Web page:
University of Rochester Library Bulletin: The Book of Kells

Volume VII · Winter 1952 · Number 2
The Book of Kells

An important recent addition to the Treasure Room collection of Rush Rhees Library is the facsimile edition of the Book of Kells published by the Urs Graf-Verlag of Bern, Switzerland. This magnificent publication is the generous gift to the University of Mrs. Edwin Allen Stebbins, who has presented it in memory of her father, Rufus Adams Sibley. Visitors to the Library now have at hand for study and enjoyment -- in as fine a reproduction as modern graphic techniques permit -- one of the jealously protected treasures of Irish art, available in the original but to a selected few.

Exigencies of size and weight necessitated the issuing of the facsimile edition in two volumes. They include the reproduction in full color of forty-eight pages -- most of the great Canon Table pages, all of the great picture and initial pages, and a well chosen selection from the extraordinary "ordinary" leaves. A third volume accompanies these, containing a general introduction by Dr. Ernest Henry Alton, notes on the art and ornament by Dr. Peter Meyer, a collation of the text with the Vulgate and a summary description by Dr. George Otto Simms. It is from the introduction, as well as the writings about Irish art and the Book of Kells by Françoise Henry, Albert Mathias Friend, Jr., and Charles Rufus Morey, that the following notes have, in general, been compiled.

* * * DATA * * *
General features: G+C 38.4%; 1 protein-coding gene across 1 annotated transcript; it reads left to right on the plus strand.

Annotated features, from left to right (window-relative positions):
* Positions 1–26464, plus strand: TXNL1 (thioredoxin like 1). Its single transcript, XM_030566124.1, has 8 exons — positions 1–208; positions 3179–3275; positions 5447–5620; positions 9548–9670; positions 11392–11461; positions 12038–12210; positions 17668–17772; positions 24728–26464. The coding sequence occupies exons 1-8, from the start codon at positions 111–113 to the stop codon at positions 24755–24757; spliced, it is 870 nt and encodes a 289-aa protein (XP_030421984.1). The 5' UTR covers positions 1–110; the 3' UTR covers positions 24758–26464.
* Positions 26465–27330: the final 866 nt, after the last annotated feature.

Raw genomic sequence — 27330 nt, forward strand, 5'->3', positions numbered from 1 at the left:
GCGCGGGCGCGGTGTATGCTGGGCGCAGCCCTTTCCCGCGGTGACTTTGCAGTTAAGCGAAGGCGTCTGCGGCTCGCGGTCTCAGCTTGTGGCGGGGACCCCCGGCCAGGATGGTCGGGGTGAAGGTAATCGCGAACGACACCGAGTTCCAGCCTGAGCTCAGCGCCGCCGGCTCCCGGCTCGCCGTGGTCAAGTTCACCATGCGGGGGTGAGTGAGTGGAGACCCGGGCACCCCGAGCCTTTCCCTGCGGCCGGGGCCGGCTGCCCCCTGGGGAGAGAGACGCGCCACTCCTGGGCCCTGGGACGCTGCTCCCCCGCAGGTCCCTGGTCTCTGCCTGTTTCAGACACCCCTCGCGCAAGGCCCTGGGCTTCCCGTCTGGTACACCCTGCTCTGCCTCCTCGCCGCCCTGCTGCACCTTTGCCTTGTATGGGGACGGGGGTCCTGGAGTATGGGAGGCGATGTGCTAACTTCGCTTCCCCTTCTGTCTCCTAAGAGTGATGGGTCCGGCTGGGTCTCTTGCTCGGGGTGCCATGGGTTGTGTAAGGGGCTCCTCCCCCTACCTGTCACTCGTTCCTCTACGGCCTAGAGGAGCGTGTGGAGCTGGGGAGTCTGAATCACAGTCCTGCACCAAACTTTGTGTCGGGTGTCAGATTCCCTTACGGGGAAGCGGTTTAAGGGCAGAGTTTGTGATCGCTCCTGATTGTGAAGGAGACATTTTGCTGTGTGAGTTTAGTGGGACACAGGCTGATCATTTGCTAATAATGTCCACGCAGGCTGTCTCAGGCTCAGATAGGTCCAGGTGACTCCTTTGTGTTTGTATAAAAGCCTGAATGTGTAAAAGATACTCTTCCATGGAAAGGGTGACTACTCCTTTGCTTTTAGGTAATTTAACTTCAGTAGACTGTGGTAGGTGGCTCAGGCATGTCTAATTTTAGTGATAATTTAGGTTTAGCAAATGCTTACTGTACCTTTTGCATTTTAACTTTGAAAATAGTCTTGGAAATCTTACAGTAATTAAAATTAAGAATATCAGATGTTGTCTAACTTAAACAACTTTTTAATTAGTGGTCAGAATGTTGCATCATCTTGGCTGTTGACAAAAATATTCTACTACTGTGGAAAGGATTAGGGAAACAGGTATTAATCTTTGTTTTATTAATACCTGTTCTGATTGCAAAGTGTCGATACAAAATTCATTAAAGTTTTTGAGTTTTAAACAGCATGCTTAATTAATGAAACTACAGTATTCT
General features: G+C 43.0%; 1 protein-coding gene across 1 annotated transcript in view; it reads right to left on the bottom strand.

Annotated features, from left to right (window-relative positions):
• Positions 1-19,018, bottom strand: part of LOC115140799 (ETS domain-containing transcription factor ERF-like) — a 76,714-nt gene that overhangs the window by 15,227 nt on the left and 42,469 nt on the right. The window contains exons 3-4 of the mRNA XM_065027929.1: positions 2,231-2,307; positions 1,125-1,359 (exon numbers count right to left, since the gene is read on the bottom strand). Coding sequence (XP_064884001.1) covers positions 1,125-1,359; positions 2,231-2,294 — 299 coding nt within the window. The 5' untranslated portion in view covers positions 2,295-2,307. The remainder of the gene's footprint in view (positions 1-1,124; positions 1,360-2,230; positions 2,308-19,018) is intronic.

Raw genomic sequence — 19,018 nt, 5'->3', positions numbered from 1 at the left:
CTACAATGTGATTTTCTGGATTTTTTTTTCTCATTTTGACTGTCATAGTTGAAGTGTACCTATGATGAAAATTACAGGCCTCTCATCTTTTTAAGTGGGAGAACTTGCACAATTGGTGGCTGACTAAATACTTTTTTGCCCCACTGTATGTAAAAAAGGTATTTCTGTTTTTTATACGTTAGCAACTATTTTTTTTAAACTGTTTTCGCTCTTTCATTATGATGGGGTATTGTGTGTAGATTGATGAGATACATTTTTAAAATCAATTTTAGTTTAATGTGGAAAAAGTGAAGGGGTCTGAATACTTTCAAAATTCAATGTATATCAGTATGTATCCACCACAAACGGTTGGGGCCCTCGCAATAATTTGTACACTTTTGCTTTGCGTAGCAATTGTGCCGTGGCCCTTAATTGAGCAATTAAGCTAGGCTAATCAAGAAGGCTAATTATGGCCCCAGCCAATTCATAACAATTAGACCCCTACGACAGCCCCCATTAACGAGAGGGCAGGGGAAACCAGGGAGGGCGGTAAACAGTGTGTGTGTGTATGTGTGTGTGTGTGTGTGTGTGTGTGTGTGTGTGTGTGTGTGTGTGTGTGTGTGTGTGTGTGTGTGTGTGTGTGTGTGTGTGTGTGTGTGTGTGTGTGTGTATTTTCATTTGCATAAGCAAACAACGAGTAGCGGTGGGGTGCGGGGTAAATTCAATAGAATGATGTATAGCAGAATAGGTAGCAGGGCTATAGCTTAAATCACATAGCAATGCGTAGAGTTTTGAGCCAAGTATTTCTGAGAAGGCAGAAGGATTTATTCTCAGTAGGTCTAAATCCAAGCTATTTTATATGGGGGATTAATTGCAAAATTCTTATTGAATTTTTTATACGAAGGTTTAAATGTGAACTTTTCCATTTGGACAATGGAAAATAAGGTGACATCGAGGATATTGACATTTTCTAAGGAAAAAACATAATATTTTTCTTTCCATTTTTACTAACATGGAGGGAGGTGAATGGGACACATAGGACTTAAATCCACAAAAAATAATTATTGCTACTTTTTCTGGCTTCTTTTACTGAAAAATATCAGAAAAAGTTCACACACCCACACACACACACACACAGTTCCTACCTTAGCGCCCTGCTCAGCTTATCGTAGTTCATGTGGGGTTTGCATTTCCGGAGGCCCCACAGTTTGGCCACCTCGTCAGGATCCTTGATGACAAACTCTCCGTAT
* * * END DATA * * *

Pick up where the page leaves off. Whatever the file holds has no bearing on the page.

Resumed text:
The Book of Kells, now preserved as Ms.A.1.6 in the Library of Trinity College, Dublin, has long been recognized and acclaimed as one of the greatest masterpieces of early Irish illuminated manuscripts. Although scholarly opinion has varied on the questions of provenance, date, iconographical sources, and interpretation, it is the fairly general concensus that the manuscript dates from about 800 A.D. In all probability it is partly the product of the scriptorium of the monastery of Iona. This monastery, on an island off the coast of Scotland, was founded by St. Columba in 565, and until its destruction by the Vikings in 802 remained the center of the Irish monastic system. Probably unfinished when the monks fled the island, the book was completed soon afterwards at the new monastic establishment at Kells.